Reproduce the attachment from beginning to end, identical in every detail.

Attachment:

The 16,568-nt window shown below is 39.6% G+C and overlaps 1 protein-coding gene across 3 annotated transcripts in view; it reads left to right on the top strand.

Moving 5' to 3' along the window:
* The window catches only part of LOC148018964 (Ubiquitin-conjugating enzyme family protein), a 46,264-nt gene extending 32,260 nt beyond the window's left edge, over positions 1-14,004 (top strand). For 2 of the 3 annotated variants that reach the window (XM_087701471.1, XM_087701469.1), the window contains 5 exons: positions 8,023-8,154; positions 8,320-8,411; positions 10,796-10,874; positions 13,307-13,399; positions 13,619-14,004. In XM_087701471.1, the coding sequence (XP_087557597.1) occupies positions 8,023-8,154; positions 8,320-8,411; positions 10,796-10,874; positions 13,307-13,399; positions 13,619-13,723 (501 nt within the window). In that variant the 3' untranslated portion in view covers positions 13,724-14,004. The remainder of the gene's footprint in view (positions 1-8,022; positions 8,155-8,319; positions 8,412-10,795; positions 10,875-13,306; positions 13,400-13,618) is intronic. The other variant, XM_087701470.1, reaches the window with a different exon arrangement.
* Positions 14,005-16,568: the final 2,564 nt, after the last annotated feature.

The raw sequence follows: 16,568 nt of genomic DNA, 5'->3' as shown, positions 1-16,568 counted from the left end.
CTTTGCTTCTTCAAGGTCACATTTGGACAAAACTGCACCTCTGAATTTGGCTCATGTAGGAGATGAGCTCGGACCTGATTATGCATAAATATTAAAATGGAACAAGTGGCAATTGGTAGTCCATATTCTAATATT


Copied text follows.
The 16,568-nt window shown below is 39.6% G+C and overlaps 1 protein-coding gene across 3 annotated transcripts in view; it reads left to right on the top strand.

Moving 5' to 3' along the window:
* The window catches only part of LOC148018964 (Ubiquitin-conjugating enzyme family protein), a 46,264-nt gene extending 32,260 nt beyond the window's left edge, over positions 1-14,004 (top strand). For 2 of the 3 annotated variants that reach the window (XM_087701471.1, XM_087701469.1), the window contains 5 exons: positions 8,023-8,154; positions 8,320-8,411; positions 10,796-10,874; positions 13,307-13,399; positions 13,619-14,004. In XM_087701471.1, the coding sequence (XP_087557597.1) occupies positions 8,023-8,154; positions 8,320-8,411; positions 10,796-10,874; positions 13,307-13,399; positions 13,619-13,723 (501 nt within the window). In that variant the 3' untranslated portion in view covers positions 13,724-14,004. The remainder of the gene's footprint in view (positions 1-8,022; positions 8,155-8,319; positions 8,412-10,795; positions 10,875-13,306; positions 13,400-13,618) is intronic. The other variant, XM_087701470.1, reaches the window with a different exon arrangement.
* Positions 14,005-16,568: the final 2,564 nt, after the last annotated feature.

The raw sequence follows: 16,568 nt of genomic DNA, 5'->3' as shown, positions 1-16,568 counted from the left end.
CTTTGCTTCTTCAAGGTCACATTTGGACAAAACTGCACCTCTGAATTTGGCTCATGTAGGAGATGAGCTCGGACCTGATTATGCATAAATATTAAAATGGAACAAGTGGCAATTGGTAGTCCATATTCTAATATT